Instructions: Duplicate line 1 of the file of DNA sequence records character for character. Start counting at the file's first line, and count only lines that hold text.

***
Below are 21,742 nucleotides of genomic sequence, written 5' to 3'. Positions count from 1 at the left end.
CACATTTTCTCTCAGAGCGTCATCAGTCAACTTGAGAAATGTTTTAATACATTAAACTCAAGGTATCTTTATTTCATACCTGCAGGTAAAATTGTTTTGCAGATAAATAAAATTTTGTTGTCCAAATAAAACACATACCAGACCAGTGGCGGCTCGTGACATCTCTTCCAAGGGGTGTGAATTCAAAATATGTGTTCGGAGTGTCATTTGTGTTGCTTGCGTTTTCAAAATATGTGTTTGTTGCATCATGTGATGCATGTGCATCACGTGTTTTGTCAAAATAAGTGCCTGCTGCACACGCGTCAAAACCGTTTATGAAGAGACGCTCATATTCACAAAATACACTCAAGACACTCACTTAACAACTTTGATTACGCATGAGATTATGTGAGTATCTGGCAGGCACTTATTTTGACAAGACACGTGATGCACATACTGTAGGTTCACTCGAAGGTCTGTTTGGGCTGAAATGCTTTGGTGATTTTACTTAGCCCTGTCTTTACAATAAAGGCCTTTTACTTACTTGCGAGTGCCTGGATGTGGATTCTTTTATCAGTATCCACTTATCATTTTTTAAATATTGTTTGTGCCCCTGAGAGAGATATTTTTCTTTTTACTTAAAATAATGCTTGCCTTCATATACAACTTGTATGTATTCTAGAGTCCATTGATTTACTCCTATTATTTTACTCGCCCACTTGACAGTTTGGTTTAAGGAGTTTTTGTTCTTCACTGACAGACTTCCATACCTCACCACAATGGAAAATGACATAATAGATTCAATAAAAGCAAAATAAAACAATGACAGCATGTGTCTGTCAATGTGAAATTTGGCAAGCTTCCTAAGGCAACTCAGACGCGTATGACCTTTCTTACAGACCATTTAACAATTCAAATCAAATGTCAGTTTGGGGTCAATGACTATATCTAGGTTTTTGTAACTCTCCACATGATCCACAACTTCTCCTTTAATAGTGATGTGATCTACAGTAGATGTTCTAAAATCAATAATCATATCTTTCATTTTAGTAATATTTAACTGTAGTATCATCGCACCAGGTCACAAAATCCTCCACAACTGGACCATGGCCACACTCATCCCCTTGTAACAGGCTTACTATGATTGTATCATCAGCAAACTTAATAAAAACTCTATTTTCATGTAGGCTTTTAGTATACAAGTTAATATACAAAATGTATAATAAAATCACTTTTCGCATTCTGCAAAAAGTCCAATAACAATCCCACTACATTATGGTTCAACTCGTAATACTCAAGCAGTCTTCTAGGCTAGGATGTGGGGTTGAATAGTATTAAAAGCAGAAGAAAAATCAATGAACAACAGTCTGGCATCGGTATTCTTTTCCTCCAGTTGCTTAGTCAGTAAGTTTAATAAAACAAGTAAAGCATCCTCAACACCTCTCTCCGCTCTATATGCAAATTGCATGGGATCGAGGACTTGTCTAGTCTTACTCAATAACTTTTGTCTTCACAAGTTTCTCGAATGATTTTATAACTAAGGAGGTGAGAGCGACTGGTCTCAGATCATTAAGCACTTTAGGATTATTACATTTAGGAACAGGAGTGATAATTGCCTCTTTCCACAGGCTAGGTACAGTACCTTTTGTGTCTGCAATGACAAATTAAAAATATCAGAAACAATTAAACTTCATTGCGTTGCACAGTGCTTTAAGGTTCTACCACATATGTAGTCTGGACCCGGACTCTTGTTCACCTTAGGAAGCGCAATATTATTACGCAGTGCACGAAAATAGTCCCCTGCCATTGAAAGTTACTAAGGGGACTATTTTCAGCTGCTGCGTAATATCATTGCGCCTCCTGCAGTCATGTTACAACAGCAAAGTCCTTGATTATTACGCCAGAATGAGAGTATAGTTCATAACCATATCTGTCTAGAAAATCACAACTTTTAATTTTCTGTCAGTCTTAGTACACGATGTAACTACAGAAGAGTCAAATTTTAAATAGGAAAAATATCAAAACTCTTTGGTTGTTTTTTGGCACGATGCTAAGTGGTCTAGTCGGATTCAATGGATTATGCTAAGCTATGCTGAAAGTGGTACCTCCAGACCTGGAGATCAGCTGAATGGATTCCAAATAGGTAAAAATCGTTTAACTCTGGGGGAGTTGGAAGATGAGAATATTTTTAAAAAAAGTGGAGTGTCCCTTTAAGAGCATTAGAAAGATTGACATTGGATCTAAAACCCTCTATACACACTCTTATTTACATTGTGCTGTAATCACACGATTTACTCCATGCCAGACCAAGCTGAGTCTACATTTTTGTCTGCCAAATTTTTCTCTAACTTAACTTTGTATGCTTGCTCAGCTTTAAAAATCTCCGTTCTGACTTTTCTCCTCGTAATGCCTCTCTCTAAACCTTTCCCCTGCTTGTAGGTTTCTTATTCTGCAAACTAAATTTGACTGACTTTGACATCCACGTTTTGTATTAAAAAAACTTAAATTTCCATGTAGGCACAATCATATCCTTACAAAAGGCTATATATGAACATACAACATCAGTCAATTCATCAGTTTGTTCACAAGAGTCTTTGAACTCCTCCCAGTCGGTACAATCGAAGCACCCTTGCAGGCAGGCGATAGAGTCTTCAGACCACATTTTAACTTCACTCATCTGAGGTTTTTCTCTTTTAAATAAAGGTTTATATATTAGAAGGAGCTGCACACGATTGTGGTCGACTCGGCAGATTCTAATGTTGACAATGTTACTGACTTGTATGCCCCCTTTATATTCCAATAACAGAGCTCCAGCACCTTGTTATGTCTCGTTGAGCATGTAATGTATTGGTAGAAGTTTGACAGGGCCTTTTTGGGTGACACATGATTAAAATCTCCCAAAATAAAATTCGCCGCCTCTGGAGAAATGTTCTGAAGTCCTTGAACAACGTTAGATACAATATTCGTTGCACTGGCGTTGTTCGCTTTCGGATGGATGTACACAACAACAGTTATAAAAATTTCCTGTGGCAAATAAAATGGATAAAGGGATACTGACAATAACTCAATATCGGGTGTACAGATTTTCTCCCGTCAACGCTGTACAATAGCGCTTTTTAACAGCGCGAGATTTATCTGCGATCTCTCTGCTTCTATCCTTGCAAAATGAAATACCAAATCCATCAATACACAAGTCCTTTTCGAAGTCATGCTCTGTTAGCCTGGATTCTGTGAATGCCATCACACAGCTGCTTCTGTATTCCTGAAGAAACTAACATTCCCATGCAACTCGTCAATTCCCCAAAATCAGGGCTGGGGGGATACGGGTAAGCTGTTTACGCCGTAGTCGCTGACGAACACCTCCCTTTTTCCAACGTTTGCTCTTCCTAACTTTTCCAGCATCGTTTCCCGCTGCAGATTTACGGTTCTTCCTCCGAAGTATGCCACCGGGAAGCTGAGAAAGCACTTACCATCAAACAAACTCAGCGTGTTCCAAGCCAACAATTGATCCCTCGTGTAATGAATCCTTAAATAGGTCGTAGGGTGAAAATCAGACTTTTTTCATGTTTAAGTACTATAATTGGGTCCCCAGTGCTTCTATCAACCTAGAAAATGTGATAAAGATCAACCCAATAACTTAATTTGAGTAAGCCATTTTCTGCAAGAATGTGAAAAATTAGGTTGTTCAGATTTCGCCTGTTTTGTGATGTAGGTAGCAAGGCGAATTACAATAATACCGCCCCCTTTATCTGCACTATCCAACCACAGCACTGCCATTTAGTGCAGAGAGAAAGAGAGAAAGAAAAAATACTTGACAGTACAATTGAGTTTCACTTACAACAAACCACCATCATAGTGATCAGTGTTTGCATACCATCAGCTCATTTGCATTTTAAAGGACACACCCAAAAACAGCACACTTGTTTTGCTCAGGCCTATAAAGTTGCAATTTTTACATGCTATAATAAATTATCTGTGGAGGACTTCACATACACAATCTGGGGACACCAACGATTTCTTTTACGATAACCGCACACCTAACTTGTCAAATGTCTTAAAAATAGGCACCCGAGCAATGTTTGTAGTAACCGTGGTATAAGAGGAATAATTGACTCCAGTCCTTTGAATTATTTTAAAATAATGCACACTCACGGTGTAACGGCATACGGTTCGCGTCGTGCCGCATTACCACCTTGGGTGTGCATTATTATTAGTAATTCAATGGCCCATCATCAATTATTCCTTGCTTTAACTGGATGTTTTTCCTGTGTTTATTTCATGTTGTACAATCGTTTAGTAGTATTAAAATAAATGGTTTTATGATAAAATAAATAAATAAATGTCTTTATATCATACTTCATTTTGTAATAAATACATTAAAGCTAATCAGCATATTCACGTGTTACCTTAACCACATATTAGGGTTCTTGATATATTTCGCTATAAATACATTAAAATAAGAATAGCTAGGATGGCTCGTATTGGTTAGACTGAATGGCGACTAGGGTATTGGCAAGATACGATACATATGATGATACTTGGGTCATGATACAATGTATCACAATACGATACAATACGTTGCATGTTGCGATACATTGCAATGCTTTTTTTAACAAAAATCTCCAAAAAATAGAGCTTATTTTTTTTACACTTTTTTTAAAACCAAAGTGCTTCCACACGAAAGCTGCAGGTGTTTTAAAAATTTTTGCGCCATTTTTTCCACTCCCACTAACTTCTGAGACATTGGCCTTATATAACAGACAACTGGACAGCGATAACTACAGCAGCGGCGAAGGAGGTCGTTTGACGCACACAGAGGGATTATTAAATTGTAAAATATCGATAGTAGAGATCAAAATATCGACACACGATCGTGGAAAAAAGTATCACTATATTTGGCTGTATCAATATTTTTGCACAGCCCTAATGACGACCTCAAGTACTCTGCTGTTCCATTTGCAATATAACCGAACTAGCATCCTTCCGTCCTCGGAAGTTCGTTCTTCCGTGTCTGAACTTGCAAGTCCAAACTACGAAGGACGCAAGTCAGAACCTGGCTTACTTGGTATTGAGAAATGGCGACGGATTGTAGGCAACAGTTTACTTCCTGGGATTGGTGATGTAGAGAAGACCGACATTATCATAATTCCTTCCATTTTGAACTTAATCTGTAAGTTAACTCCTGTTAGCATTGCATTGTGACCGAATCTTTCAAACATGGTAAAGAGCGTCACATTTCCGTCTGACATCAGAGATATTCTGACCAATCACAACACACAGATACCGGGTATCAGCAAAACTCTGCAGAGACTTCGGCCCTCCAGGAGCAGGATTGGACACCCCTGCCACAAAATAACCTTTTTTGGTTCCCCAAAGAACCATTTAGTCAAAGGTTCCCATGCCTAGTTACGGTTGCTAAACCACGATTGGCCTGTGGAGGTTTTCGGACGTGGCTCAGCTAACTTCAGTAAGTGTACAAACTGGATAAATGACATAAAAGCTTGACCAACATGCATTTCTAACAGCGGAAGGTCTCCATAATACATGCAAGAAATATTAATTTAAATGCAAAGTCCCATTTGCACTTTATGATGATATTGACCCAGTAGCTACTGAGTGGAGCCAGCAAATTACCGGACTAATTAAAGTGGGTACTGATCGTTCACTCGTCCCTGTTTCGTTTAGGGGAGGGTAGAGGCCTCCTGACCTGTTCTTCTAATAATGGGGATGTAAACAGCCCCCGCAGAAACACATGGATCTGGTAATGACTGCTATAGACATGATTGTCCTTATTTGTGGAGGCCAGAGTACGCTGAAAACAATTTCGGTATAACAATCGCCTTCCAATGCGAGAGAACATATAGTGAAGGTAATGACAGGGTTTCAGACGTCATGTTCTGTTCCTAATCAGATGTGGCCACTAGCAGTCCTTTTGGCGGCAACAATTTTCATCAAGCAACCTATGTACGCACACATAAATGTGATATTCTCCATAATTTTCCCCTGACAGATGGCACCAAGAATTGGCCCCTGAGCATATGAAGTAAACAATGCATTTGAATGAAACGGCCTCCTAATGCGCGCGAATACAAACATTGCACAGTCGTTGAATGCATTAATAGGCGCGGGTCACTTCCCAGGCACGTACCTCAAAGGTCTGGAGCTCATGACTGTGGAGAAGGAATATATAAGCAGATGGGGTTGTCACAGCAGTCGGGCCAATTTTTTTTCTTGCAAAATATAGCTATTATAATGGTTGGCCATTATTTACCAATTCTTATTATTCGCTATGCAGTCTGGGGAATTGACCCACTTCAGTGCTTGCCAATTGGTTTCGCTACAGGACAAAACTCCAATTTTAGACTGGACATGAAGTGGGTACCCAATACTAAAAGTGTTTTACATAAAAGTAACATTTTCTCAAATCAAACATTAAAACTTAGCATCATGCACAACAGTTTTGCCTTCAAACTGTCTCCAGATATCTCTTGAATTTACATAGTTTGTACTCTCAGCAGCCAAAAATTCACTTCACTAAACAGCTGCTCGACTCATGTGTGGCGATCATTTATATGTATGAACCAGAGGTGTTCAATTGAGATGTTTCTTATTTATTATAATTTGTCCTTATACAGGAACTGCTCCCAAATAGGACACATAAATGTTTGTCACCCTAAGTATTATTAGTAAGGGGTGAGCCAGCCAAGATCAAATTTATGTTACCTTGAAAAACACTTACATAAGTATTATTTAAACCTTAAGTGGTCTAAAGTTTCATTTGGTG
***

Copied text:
Below are 21,742 nucleotides of genomic sequence, written 5' to 3'. Positions count from 1 at the left end.